Effects of Yoga and Meditation on the Birth Process

Altern Ther Health Med. 2023 Jan;29(1):6-14.


Context: During labor, conscious maternal expulsive efforts are crucial, especially in the second stage. Contemporarily, medical professional's bedside observations indicate an inadequacy in the maternal contribution to the process of delivery that has led to increased rates of caesarean sections and interventional deliveries. For that reason, the importance of yoga, meditation, and breath-awareness practices increases during pregnancy and birth.

Objective: The study intended to examine the impact on the delivery process of the practice of yoga and meditation during pregnancy and labor.

Design: The research team designed a randomized controlled trial.

Setting: The research was conducted between October 2016 and May 2018 at an educational and research hospital in Istanbul, Turkey, on the Anatolian side of the Istanbul province.

Participants: Participants were 90 primiparous pregnant women who applied to the pregnancy school at the hospital and who met the criteria for acceptance into the study.

Intervention: The participants was randomly divided into two groups, 30 in an intervention group and 60 in a control group. The intervention group performed yoga and meditation for 60 minutes two times a week for 10 weeks. Yoga and meditation practices also occurred during the course of labor for the intervention group. Routine midwifery care was given to both groups during labor.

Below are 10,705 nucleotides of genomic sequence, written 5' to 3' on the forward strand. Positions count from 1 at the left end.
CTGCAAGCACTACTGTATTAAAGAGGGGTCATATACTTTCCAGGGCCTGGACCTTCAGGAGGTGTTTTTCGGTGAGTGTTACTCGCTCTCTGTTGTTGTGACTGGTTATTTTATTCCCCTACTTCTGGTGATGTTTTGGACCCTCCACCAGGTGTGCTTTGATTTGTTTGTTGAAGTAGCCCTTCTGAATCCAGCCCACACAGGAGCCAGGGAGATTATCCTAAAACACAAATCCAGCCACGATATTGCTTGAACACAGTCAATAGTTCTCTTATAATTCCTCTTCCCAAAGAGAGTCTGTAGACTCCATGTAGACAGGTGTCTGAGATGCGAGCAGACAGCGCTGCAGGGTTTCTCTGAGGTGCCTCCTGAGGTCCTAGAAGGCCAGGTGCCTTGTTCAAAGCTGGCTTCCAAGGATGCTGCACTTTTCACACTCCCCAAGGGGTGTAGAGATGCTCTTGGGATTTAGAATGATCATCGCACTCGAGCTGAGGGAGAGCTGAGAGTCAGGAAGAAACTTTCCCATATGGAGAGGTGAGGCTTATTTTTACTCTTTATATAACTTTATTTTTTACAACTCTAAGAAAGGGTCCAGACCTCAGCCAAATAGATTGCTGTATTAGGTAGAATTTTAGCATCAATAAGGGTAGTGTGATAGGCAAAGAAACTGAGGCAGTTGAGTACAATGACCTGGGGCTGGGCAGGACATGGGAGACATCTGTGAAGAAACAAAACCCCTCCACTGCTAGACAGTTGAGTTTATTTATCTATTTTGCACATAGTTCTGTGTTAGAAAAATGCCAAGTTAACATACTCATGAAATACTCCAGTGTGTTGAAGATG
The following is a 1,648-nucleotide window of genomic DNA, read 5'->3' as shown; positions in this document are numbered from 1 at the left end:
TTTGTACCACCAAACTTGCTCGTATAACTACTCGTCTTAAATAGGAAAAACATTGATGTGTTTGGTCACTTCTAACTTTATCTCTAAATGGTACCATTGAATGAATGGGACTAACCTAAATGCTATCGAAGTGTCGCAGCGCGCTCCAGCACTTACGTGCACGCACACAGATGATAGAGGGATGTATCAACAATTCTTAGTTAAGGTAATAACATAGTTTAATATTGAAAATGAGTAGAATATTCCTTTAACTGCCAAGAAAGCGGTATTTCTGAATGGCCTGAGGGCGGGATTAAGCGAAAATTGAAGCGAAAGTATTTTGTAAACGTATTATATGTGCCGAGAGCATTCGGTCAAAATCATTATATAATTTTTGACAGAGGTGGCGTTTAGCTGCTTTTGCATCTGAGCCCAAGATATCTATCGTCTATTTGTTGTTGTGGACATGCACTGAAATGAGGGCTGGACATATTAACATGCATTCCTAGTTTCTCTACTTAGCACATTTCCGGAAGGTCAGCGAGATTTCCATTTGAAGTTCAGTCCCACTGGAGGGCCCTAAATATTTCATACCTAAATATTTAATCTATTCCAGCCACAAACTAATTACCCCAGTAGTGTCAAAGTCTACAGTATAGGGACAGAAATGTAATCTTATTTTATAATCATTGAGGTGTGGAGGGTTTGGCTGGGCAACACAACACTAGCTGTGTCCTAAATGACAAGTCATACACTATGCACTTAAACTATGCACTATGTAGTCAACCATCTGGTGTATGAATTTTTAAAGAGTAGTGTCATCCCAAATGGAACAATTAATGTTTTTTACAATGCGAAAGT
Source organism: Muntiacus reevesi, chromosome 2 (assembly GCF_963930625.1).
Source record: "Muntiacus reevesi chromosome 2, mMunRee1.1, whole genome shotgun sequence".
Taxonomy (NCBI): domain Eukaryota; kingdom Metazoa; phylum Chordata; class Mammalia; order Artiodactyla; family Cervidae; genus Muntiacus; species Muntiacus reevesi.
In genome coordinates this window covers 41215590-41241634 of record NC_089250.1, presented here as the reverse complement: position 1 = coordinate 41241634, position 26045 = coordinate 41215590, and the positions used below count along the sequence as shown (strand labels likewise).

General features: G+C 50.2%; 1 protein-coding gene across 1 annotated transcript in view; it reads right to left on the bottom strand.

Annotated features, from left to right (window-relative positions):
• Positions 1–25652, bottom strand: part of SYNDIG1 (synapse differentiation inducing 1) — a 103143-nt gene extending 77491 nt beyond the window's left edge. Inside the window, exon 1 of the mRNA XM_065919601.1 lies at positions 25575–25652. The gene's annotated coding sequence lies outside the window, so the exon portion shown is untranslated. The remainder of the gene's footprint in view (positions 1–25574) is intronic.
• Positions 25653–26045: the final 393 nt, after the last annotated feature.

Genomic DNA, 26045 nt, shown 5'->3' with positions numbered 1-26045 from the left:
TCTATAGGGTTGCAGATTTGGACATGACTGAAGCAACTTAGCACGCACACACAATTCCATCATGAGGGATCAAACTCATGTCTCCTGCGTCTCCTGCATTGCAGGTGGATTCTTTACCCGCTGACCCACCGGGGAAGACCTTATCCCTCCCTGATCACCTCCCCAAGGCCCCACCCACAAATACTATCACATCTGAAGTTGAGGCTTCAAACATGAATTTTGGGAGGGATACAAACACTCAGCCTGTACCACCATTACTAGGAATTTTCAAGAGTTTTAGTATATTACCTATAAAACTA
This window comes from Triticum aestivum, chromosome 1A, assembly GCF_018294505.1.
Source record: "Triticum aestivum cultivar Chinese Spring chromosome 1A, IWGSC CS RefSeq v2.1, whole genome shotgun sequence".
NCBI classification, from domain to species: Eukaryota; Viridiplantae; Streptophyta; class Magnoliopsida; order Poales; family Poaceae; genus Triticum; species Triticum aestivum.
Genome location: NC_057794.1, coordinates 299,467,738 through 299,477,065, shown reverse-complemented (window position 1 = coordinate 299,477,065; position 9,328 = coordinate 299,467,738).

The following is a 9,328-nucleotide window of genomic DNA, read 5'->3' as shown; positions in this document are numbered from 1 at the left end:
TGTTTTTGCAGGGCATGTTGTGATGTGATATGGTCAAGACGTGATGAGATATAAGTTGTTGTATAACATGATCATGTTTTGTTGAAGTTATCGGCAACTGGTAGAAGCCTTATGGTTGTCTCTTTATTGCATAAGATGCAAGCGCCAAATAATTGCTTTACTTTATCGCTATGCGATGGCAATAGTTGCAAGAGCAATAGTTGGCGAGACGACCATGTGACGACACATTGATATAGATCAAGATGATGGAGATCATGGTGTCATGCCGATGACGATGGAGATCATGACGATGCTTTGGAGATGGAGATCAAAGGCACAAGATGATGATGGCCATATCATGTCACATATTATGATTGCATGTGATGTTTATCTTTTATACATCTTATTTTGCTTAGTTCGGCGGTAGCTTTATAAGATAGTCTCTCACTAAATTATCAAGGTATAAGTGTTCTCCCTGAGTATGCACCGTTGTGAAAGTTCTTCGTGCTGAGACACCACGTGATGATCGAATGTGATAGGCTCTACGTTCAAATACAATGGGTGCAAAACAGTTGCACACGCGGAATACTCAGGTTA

Outcome measures: The data were collected using: (1) the State Trait Anxiety Inventory (STAI), (2) the Wijma Delivery Expectancy/Experience Questionnaire A, (3) the Childbirth Self-Efficacy Scale (CBSEI) Short Form, (4) the Wijma Delivery Expectancy/Experience Questionnaire Version B, and (5) a visual analogue scale (VAS) for pain.

Results: When the labor data were evaluated, the intervention group had statistically higher vaginal delivery rates, lower labor intervention rates and episiotomy opening frequencies, lower pain measurement scores and WIJMA B scores, and higher CBSEI scores than the control group. However, the intervention group's STAI scores had increased significantly after the practice post intervention.

Conclusions: Yoga and meditation are effective methods for reducing pain and fear perception and increasing self-efficacy and vaginal delivery rates during the labor process.

Publication types

  • Randomized Controlled Trial

MeSH terms

  • Cesarean Section
  • Fear
  • Female
  • Humans
  • Meditation*
  • Pain
  • Pregnancy
  • Yoga*